Stop Storing These Items in Your Junk Drawer

Stop Storing These Items in Your Junk Drawer
Photo: nela.k, Shutterstock

Even the most pristinely organised and Marie Kondo’d among us still have a junk drawer — that place where tangled headphones, scrapbooking tape, Costa Rican coins, and one random golf ball coexist simply because we lead busy lives and don’t have time to put everything back in its proper place. But, while a junk drawer is understandable — nay, necessary to functional existence — it should be more than a borderline trash receptacle.

Which means (groan it with me now) cleaning it out periodically. While it’s tempting to make it an unapologetic “get-out-of-organising-free” zone, if left untended, it’ll only become a headache later. Conduct periodic audits to aggregate small items, install dividers, and purge. Because yes, a junk drawer is full of random things, but they should be things you use frequently or need quick access to in case of emergency. Here are some items you can remove today.

Tools: You may want easy access to that screwdriver, but long, sharp objects in the process of rusting should not be kept next to spare chopsticks and condiments packs. The same goes for scissors and batteries in various stages of expiration and corrosion.

Sauce packets: We know, it’s wasteful to just toss them. But do you really need (and will you ever use) 46 packs of ketchup, duck sauce, and mustard? If your eco-conscious heart can’t bear discarding them, considering passing them to a friend who uses them often, depositing them in your work kitchen, or hoarding them in a separate cabinet for later use. No need to waste valuable real estate creating a condiment warehouse in one small drawer.

Takeout menus: There are some who say you no longer need printed takeout menus, with the ubiquity of digital menus online. To which I say, have you ever tried to take a group order involving grandparents? Keep takeout menus you use often, toss the rest. And you don’t need five, even if it’s from your favourite spot. (Remember, you’ll get another one the next time you order, which will probably be next week.)

Old rubber bands and twist-ties: Not all rubber bands and twist ties, just the ones the ones that are dry-rotted, tangled beyond all recognition, old, brown, or fraying. You don’t need those.

Broken items: If you’re looking at a small, random piece of plastic or chipped ceramic thinking, “I know this goes to something,” no it doesn’t. I mean, it did, in a former lifetime, but those days are gone. Stop kidding yourself that you’re going to “get some wood glue and fix it.” Unless you can commit to repairing the item this week, toss broken bits and the larger items they were once attached to.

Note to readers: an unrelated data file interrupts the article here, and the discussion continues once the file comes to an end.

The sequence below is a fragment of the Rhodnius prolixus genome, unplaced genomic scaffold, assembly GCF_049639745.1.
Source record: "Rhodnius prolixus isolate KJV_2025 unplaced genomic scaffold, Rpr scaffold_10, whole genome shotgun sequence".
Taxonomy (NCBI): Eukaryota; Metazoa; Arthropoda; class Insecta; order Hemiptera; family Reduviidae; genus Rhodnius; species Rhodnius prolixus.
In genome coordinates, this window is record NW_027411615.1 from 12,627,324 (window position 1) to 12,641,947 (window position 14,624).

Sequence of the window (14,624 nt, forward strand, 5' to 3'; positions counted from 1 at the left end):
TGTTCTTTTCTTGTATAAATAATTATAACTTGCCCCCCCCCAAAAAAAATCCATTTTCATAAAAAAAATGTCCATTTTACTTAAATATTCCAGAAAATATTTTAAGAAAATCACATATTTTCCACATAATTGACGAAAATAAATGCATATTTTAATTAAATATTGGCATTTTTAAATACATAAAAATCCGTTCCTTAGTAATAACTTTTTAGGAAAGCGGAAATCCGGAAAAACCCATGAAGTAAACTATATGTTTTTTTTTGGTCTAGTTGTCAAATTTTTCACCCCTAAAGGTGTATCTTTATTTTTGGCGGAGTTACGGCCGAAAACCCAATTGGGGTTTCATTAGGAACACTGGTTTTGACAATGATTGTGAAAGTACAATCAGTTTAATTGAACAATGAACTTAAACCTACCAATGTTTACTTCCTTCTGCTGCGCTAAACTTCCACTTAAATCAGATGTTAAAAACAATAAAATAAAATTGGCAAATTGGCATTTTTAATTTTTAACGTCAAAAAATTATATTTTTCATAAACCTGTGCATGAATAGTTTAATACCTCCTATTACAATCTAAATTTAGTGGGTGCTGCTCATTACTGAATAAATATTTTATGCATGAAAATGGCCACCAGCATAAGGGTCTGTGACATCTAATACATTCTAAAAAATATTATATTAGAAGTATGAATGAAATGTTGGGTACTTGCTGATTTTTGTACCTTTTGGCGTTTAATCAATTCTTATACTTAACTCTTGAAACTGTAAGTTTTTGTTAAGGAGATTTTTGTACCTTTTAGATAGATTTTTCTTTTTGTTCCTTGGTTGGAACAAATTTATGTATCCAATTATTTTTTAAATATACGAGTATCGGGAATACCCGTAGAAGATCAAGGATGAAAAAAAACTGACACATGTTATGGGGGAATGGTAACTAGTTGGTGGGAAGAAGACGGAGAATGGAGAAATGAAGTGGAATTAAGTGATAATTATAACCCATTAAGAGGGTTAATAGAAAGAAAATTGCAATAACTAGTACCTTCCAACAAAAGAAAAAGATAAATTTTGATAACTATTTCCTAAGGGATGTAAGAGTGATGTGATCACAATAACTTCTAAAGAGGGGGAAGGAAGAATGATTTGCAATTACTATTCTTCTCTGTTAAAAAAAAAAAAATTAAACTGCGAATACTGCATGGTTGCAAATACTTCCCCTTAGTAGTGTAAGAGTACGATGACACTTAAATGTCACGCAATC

Random cords: Here’s the deal. If you haven’t used any of those cords for a year (or four), you no longer use the device they once charged, and it’s time for them to take a hike into the nearest trash can. If you must store them on a shelf in your laundry room for another year to be 100% sure you won’t need them, fine. Put a label on the bag with a friendly reminder to “Throw these effers out by X date.”

(Junk) mail: Some would argue that it’s better to tuck the day’s mail away in a drawer than to let it clutter the countertop. I would argue that you may never see that mail again in any readable format. Allow me to share a guideline I wholeheartedly aspire to, but cannot, for the life of me, master: Follow the “touch-it-once” rule for mail and other papers. Open, sort, file, append to the fridge, and throw out everything the first time you touch it, rather than letting it gather and multiply. It’s a good goal. A great goal, even.

Old receipts: Do you need to know how much you spent on those grilled cheese sandwiches your offspring licked, tore apart, poked holes in, and dropped on the floor of the floor of the restaurant? No. Unless you plan on getting a refund, hanging on to gas, Dunkin’, haircut, and restaurant receipts is a losing game.

Coupons: Coupons have the best chance of being used if they are visible; pinned to your refrigerator door, kept in a mail caddy, or inside your wallet. Sending them to the junk drawer is a surefire way not to experience those savings.

Important documents: Whether or not you actually read instruction manuals, it’s a good idea to store them all in one spot, where they can’t get wet, ripped, or crushed by a giant flashlight. The same goes for anything related to your taxes, bills, pay stubs, insurance, investments, or bank accounts.

Souvenirs: Keychains, rubber band bracelets, koozies, magnets, postcards, and the like don’t need to be clog up your junk drawer. (But they’re junk, you say.) Yes, but if you can’t even open the junk drawer, its existence is futile. Unless it’s something you envision using or displaying, toss the chintzy tchotchkes — or at least move them to a “memory box” that lives somewhere besides your kitchen.

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